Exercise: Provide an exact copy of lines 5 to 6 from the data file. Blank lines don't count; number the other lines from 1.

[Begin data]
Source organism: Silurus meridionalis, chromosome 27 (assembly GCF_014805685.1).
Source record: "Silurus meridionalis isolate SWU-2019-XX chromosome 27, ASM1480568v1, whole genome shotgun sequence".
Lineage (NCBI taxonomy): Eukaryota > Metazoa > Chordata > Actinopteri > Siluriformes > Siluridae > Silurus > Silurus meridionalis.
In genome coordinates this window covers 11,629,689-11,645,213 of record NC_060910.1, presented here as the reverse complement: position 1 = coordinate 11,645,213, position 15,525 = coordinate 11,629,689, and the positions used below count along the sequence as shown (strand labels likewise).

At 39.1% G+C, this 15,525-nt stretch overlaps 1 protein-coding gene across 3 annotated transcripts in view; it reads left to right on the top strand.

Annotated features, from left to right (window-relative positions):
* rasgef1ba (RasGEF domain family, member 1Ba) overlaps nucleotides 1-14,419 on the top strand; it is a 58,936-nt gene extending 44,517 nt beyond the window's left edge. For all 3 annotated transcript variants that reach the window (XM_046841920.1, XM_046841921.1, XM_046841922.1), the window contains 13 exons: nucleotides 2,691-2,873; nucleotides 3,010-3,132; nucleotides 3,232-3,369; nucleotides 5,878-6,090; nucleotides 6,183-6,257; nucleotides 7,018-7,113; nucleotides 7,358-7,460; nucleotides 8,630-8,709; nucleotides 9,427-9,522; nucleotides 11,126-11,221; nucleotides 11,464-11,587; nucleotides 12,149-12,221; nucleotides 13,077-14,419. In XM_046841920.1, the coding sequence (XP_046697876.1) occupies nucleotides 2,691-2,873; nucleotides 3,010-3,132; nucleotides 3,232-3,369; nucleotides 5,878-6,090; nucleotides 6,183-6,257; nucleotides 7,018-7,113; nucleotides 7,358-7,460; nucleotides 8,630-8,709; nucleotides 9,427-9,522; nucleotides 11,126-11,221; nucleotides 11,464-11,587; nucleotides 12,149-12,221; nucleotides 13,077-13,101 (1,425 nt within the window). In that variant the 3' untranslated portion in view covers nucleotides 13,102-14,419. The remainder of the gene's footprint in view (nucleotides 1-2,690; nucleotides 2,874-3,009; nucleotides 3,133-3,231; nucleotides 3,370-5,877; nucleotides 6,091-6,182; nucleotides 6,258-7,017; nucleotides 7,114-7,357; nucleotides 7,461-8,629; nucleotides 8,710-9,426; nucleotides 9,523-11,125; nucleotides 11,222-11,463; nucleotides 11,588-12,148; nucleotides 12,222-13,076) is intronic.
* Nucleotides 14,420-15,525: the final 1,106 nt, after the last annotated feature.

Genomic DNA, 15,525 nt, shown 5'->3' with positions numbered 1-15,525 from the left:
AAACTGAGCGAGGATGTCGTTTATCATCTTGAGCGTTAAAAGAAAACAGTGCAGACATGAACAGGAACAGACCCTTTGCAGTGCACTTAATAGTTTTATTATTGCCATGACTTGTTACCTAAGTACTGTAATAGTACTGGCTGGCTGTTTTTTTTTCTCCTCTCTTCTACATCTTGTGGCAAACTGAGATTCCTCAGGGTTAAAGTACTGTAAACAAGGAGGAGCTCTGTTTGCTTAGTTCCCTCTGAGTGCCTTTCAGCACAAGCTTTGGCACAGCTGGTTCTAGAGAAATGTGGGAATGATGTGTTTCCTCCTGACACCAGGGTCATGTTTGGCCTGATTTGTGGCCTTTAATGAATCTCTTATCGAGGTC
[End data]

At 39.1% G+C, this 15,525-nt stretch overlaps 1 protein-coding gene across 3 annotated transcripts in view; it reads left to right on the top strand.

Annotated features, from left to right (window-relative positions):